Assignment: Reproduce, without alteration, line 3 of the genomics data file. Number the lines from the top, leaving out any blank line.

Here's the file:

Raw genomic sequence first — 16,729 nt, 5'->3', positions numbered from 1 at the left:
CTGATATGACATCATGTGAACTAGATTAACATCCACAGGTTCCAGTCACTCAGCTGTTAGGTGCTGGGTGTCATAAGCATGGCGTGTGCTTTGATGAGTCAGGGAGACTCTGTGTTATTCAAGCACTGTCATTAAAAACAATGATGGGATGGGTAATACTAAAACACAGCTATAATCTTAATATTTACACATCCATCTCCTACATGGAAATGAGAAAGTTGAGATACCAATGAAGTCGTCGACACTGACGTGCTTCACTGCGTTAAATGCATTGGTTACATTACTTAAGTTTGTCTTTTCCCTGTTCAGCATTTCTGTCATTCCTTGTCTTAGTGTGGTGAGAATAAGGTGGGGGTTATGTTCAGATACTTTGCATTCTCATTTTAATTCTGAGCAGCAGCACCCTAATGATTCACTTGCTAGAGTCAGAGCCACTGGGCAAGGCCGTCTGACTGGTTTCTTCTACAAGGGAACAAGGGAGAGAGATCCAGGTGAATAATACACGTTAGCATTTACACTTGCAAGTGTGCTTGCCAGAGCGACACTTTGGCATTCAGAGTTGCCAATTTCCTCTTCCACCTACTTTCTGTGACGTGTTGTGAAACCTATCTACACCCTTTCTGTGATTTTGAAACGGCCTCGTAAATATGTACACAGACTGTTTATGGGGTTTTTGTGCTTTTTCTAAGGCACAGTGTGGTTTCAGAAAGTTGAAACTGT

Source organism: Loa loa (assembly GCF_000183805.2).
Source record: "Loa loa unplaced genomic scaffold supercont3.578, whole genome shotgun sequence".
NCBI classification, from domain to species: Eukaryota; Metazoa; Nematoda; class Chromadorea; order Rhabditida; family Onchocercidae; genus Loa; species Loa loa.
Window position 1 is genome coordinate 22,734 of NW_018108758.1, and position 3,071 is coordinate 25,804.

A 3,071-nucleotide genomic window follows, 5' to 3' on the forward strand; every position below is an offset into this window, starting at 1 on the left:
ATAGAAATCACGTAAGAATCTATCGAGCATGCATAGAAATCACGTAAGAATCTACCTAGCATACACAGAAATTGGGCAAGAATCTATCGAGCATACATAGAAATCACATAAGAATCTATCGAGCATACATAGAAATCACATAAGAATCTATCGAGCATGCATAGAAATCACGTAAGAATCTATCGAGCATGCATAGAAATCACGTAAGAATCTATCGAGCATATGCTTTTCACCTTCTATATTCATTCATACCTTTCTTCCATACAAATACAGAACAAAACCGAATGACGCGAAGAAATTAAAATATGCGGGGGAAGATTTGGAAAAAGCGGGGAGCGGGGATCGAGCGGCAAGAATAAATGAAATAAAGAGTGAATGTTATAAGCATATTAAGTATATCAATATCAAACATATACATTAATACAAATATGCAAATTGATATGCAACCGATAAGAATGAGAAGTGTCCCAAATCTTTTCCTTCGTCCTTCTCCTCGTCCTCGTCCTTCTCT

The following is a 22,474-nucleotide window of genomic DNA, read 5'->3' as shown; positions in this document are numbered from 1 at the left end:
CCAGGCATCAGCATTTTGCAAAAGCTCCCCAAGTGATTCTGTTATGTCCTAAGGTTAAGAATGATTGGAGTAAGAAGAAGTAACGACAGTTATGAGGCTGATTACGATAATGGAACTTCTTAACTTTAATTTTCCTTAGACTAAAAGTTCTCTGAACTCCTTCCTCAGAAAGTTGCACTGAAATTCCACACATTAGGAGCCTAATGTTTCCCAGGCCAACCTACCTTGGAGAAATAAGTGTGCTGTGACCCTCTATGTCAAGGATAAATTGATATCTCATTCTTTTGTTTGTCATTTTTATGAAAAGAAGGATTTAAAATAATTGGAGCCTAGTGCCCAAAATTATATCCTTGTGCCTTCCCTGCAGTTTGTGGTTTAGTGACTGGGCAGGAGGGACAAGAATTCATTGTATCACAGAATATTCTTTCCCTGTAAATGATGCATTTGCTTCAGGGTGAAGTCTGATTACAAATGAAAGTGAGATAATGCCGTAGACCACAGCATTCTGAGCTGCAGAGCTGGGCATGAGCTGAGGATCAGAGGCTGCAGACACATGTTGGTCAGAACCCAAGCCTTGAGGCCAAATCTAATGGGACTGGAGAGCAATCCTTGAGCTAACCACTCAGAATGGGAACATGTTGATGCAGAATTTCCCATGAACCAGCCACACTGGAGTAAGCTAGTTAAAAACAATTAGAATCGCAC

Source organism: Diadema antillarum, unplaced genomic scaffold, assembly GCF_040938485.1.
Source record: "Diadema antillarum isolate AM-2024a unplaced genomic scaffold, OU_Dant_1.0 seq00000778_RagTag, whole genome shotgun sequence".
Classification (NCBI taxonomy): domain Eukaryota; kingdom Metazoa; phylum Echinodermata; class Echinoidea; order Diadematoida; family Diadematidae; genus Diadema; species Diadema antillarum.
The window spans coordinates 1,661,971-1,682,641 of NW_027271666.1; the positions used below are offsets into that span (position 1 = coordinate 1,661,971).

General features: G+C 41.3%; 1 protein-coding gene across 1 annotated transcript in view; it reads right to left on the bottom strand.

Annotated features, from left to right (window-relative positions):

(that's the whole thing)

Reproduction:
Source organism: Loa loa (assembly GCF_000183805.2).